In 1963, when Margaret Rutherford was best supporting actress for The VIPs, three of her four rivals were also Britons and all in Tom Jones (which won Best Film and Director but no acting honours; Albert Finney and Hugh Griffith were also nominated). Beginning in 1989, a run of three British men won the best actor award: Daniel Day-Lewis, Jeremy Irons and Anthony Hopkins. Day-Lewis thus joins the select few actors to have been Best Actor twice; and he’s the first non-American. Several British women have won two awards.

But is there some kind of crisis in American acting? I doubt it. Despite the perennial British domination of the Tony Awards for New York theatre, only Jennifer Ehle won last time round. In the Emmies, another grateful hunting ground for our side, Dame Helen Mirren and Ricky Gervais are current holders and the much-honoured Australian Judy Davis joins them; the rest are Americans. I suspect anyway that the years of international success for British television production are drawing to a close.

Europe and Australasia (with very occasional forays from elsewhere) will continue to breed Oscar-winning actors, not to mention directors and writers and, even more so, technicians. That the American cinematographer Robert Elswit for There Will Be Blood beat the Englishman Roger Deakins for No Country for Old Men was not wholly a surprise and nowhere near a travesty: Deakins will come again. But that Freddie Francis was among the annual Oscar obituaries (the director Claude Whatham wasn’t) is a reminder of how highly English cinematographers (as he was described) are rated in Los Angeles, even though he was also a noted Hammer horror director. While the Yanks continue to imagine that we embody a nebulous quality that they would so dearly like to possess – “class” – I suspect that the Brits especially and foreigners in general will be welcome on the Hollywood shoots for many years yet.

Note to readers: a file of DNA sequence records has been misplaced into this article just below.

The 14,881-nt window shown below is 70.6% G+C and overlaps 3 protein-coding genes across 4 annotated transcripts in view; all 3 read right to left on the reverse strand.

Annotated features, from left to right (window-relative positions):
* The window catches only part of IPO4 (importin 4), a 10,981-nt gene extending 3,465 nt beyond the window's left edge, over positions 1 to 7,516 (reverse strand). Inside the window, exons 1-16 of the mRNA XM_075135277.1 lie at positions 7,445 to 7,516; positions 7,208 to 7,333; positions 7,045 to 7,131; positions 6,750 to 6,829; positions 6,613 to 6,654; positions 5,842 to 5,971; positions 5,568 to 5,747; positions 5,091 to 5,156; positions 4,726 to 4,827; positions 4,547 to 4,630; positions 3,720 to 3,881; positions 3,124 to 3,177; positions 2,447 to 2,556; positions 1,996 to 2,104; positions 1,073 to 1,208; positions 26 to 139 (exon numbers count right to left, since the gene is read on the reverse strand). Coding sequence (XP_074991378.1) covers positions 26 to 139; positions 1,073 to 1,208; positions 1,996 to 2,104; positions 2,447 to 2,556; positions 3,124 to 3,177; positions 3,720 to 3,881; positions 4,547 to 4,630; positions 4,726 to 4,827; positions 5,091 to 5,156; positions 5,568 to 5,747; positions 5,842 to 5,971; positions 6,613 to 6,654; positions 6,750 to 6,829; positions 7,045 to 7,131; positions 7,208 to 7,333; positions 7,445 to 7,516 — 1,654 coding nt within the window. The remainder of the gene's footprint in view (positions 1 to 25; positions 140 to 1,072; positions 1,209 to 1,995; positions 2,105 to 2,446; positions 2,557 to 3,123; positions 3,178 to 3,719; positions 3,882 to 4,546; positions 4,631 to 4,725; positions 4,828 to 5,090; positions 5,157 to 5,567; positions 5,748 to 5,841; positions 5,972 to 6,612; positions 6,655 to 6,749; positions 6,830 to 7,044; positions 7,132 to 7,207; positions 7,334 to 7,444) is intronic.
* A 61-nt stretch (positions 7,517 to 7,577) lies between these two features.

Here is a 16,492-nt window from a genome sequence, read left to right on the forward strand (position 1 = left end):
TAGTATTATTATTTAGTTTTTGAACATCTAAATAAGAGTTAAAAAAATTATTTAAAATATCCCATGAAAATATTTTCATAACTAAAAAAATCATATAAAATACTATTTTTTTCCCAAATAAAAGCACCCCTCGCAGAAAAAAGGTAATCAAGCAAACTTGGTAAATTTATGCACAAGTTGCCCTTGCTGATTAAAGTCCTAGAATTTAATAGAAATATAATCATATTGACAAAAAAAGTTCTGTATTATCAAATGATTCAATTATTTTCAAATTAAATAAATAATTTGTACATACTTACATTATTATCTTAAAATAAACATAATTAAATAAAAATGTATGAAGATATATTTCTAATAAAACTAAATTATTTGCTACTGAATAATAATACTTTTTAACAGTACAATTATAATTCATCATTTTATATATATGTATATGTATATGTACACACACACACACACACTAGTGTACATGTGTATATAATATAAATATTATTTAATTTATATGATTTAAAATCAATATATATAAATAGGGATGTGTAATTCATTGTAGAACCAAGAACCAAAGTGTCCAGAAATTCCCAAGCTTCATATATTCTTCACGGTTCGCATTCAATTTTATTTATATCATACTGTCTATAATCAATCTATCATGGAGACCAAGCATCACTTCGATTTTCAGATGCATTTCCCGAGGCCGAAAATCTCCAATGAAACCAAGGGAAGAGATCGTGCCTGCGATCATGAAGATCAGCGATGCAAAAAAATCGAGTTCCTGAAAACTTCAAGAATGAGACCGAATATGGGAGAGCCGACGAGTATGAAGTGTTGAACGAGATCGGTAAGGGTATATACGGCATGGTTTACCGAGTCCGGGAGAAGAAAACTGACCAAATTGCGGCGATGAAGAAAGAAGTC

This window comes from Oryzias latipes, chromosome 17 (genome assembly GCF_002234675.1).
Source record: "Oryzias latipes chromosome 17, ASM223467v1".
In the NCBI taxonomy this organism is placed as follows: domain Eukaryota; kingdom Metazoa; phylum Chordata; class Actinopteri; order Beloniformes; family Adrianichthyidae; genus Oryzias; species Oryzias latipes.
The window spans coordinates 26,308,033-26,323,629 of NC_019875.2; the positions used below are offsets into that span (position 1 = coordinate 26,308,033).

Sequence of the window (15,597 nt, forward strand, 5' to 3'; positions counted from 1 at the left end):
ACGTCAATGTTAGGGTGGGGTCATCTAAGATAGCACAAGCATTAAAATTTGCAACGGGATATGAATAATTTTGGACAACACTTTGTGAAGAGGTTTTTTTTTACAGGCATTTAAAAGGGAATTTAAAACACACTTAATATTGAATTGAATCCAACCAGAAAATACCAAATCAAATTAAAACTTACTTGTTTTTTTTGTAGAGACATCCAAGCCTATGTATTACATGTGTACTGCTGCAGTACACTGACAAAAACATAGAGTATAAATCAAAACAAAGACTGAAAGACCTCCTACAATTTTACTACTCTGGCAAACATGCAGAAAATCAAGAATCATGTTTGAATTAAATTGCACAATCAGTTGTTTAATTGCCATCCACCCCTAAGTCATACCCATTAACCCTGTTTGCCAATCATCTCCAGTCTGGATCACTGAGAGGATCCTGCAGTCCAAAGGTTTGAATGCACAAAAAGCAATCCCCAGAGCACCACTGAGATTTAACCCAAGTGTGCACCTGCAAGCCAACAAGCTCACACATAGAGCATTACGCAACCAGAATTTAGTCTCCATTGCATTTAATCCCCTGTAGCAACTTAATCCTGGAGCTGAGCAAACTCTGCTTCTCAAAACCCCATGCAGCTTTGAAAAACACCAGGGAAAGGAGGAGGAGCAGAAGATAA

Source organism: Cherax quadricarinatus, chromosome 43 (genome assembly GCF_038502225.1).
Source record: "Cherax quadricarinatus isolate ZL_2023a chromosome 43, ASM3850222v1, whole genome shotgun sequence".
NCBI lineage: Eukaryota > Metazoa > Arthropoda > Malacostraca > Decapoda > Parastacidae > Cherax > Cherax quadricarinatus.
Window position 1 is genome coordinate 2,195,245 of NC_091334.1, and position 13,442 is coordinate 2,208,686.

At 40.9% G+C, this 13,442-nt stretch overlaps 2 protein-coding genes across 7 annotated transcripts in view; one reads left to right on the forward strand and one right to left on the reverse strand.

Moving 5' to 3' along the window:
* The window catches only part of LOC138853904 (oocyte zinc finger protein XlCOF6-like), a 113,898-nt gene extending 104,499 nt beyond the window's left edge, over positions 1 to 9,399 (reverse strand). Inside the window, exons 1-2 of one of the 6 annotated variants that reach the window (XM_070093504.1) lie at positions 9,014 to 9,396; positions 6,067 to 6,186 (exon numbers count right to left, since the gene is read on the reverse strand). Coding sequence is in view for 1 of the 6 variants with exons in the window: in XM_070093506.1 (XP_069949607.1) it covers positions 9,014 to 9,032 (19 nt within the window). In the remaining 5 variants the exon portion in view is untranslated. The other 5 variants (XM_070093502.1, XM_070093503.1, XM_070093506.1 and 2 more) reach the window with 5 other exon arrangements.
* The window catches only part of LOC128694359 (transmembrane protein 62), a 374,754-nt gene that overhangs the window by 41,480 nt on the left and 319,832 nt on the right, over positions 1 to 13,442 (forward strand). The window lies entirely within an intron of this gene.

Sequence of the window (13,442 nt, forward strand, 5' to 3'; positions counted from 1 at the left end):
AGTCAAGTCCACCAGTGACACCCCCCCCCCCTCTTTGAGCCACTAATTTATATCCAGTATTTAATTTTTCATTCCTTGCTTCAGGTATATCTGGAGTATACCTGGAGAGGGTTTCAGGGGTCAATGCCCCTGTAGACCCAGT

Tuesday, February 19, 2008